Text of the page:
> way to perform structured education (my teacher friends remind me of


    hm, i'm not an educated teacher, just an assistant professor --
    could you please explain to me what "structured education" means? ;-)

    Cheers,
    Gab.

    --
    /-------------------------------------------------------------------------\
    | There are works which wait, |
    | and which one does not understand for a long time; [...] |
    | for the question often arrives a terribly long time after the answer. |
    | (Oscar Wilde) |
    +-------------------------------------------------------------------------+
    | -bonn.de __@/' www.gabrielzachmann.org |
    \-------------------------------------------------------------------------/
    Gabriel Zachmann, Nov 24, 2004
    #8
  9. > I don't think virtual classes (as in inheriting from base classes
    > "virtually" to avoid a certain multiple inheritance problems) is all
    > that important in this single inheritance favouring world.


    ah, sorry, i meant "classes with virtual methods" (i.e., classes that have
    RTTI).

    > The concept of overloading is easy, you can go one step further by
    > introducing generic functions / multimethods through one of the
    > modules floating around the net.


    You mean in Python? (or C++)
    Could you give me a pointer to one of those modules?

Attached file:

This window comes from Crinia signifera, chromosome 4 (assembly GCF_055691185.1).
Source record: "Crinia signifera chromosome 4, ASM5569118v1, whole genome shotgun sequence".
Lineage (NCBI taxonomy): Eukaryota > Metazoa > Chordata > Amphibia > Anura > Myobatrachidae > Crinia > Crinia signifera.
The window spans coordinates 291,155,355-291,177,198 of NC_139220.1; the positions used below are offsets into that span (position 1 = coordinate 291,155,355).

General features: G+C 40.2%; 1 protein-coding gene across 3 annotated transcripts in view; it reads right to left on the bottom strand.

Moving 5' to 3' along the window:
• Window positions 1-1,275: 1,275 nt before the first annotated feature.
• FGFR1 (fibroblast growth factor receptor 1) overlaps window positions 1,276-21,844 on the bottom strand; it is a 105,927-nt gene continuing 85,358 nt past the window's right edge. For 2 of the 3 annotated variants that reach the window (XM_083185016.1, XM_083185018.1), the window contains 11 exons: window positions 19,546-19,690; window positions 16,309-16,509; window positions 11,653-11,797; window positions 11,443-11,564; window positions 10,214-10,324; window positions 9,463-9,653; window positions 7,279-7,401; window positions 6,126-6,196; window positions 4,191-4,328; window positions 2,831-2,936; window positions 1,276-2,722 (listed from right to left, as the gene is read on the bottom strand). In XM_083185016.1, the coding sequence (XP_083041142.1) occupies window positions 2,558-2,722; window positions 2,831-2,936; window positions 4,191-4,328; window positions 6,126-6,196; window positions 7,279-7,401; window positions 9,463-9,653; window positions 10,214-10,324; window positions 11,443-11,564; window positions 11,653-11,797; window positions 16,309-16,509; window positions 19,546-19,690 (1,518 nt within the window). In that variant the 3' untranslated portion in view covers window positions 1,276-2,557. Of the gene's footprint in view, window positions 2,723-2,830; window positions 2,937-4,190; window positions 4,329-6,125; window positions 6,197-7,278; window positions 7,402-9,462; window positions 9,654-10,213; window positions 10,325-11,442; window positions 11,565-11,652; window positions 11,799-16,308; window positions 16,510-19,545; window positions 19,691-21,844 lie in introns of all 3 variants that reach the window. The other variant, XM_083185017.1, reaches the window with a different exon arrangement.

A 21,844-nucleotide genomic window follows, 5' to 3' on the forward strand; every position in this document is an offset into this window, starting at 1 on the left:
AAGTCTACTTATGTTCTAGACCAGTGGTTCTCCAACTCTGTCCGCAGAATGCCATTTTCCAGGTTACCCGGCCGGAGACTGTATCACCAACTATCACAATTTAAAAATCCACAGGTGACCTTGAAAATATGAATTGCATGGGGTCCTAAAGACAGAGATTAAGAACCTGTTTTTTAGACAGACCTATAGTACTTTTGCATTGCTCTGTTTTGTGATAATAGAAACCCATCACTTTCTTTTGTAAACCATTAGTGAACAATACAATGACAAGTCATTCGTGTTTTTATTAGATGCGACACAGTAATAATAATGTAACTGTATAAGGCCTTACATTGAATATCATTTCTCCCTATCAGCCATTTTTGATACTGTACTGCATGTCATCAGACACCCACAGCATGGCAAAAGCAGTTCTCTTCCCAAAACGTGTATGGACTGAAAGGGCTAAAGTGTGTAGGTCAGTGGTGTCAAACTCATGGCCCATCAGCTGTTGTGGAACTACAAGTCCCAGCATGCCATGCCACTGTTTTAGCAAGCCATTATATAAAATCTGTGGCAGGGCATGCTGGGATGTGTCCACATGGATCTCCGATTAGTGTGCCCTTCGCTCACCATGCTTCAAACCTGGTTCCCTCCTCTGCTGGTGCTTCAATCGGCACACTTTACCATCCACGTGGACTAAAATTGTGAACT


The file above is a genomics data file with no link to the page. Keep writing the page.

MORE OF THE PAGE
TIA,
    Gab.


    --
    /-------------------------------------------------------------------------\
    | There are works which wait, |
    | and which one does not understand for a long time; [...] |
    | for the question often arrives a terribly long time after the answer. |
    | (Oscar Wilde) |
    +-------------------------------------------------------------------------+
    | -bonn.de __@/' www.gabrielzachmann.org |
    \-------------------------------------------------------------------------/
    Gabriel Zachmann, Nov 24, 2004
    #9
  10. > If the students wouldn't be getting immersed in C++ otherwise, I don't think
    > I would have made the switch, and may have continued not using any Python


    ah, here they won't necessarily be confronted with c++ any more.
    more likely java.
    and they won't have any dedicated programming classes at all any more.

    Cheers,
    gab.


    --
    /-------------------------------------------------------------------------\
    | There are works which wait, |
    | and which one does not understand for a long time; [...] |
    | for the question often arrives a terribly long time after the answer. |
    | (Oscar Wilde) |
    +-------------------------------------------------------------------------+
    | -bonn.de __@/' www.gabrielzachmann.org |
    \-------------------------------------------------------------------------/
    Gabriel Zachmann, Nov 24, 2004
    #10
  11. Gabriel Zachmann

    Ville Vainio Guest

    Re: teaching OO [ + multimethods & @decorators ]

    >>>>> "Gabriel" == Gabriel Zachmann <-bonn.de> writes:

    >> I don't think virtual classes (as in inheriting from base classes
    >> "virtually" to avoid a certain multiple inheritance problems) is all
    >> that important in this single inheritance favouring world.


    Gabriel> ah, sorry, i meant "classes with virtual methods" (i.e.,
    Gabriel> classes that have RTTI).

    Ah, ok. Python has the clear upper hand here because everything is
    "virtual", type(obj) is always the "most derived" version.